Persuaders can fool us by intentionally CONFUSING CORRELATION with CAUSE. For example: Babies drink milk. Babies cry. Therefore, drinking milk makes babies cry.
group dynamics
We are greatly INFLUENCED BY WHAT OTHER PEOPLE THINK especially in an atmosphere of live audiences & rallies. Politicians can use "we" in speeches in order to persuade others
This technique BLAMES a PROBLEM on ONE PERSON or GROUP. Some people, for example, claim that undocumented ("illegal") immigrants are the main cause of unemployment in the United States, even though unemployment is a complex problem with many causes.
A fallacy that occurs when a speaker chooses a deliberately POOR or OVERSIMPLIFIED example in order to RIDICULE and REFUTE an idea. This technique builds up an illogical or deliberately damaged idea and presents it as something that one's opponent supports or represents. It may include someone EXAGGERATING someone's position through HYPERBOLE or ABSOLUTES (never, always) or DISTORTING the opponent's argument in some way.
card stacking
Only the GOOD ASPECTS of the product are emphasized; negative aspects appear in fine print
BROAD GENERALIZATIONS are made of people based on their gender, ethnicity, race, political, social
begging the question or circular reasoning
The argument goes around and around, with evidence REPEATING the SAME CLAIM without really providing logical reasoning
non sequitur
(logic) a conclusion that DOES NOT FOLLOW from the premises; there is a DISCONNECT between two statements
either/or fallacy
a statement that identifies TWO ALTERNATIVES and FALSELY suggests that if one is rejected, the other must be accepted--EITHER this OR that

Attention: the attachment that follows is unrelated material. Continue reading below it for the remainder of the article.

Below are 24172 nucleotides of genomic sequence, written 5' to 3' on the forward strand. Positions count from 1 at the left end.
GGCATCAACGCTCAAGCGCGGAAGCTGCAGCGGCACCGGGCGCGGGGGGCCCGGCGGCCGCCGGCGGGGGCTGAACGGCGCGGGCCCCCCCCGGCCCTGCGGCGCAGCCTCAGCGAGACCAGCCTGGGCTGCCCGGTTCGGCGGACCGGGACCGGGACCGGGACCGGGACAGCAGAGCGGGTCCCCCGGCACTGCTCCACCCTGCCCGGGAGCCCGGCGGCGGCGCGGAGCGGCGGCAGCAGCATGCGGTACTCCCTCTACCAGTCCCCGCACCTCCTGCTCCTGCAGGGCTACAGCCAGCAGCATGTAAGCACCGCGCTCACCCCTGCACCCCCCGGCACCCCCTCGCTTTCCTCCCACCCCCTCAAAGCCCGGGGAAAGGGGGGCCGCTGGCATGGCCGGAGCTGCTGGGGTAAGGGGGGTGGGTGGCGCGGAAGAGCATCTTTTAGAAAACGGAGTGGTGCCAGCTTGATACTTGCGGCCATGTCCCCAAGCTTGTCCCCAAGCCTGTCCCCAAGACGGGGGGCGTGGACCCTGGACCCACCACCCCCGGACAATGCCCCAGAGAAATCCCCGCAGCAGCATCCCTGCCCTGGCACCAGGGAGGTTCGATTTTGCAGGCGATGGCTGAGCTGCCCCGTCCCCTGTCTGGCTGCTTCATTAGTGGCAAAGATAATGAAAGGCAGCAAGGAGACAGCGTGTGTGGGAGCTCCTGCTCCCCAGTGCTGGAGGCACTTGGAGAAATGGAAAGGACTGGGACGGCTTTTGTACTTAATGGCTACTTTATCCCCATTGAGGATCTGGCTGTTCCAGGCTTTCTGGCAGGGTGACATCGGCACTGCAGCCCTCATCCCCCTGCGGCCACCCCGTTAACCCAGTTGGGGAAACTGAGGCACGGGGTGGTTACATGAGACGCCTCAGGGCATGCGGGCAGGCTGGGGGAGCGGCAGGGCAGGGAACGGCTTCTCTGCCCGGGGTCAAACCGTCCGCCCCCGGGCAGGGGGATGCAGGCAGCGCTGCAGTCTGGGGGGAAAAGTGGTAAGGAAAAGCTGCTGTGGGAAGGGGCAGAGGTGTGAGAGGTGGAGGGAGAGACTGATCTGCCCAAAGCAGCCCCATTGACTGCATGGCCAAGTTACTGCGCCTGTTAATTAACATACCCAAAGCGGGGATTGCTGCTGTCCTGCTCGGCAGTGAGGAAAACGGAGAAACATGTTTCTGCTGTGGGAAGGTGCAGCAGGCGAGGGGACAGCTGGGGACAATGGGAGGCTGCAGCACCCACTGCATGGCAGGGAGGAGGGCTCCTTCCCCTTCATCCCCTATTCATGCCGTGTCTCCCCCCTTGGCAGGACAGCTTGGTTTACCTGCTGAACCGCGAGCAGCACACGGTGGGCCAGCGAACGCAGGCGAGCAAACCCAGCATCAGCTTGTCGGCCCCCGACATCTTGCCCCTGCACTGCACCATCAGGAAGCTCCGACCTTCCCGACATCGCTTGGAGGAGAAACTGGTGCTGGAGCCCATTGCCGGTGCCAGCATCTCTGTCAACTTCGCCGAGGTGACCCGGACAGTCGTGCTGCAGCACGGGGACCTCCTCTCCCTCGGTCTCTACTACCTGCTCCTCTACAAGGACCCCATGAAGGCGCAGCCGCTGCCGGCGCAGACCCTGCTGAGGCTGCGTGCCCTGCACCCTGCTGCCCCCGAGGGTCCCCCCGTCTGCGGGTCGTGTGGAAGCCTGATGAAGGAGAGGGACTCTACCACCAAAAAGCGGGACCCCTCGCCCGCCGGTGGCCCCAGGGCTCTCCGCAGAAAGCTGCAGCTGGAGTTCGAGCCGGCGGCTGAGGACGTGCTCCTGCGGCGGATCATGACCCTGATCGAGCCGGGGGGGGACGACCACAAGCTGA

false analogy
a fallacy making a MISLEADING COMPARISON between logically unconnected ideas
red herring
a DISTRACTION from the argument typically with some sentiment that seems to be relevant but isn't really on-topic.
the use of humor, irony, exaggeration, or ridicule to expose and criticize people's stupidity or vices, particularly in the context of contemporary politics and other topical issues.
Horatian Satire
Satire which pokes fun at human weaknesses with a LIGHT HEARTED or SOFT TONE; gently criticizes human nature
Juvenialian satire
Satire which really criticizes HUMAN PROBLEMS OR SOCIAL ISSUES in dignified and SERIOUS TONES; more angry and personal, attempting to produce a negative emotion in the reader.
verbal irony
A literary device where WHAT IS SAID is the OPPOSITE of what is MEANT.
dramatic irony
This type of irony occurs when the AUDIENCE KNOWS MORE about a character's situation than the character does.
situational irony
Irony involving actual events end up OPPOSITE FROM WHAT IS EXPECTED
EXAGGERATION of an individual's strongest characteristics to the point of ridiculousness
CLEVER SAYINGS (aggressive or harmless); with or without mean intent.
A CUTTING REMARK involves obvious, verbal irony; sayings that are the opposite of what is meant ("Nice shoes.")
to CONDEMN or CRITICIZE by making the thing, idea, or person seem laughable and ridiculous
take the style of the author or work and REPLICATE THE STYLE but doing so with humor
To present things that are OUT OF PLACE or are ABSURD in relation to its surroundings.
A statement or proposition that seems SELF-CONTRADICTORY or absurd but in reality expresses a possible TRUTH. Examples: I know one thing; that I know nothing. OR This is the beginning of the end.
Using contradiction in a way that seems ridiculous. Simple or joking examples include TWO CONTRASTING WORDS NEXT TO EACH OTHER such as jumbo shrimp, sophisticated rednecks, and military intelligence.
CONTRASTING IMAGES OR IDEAS to highlight the differences between them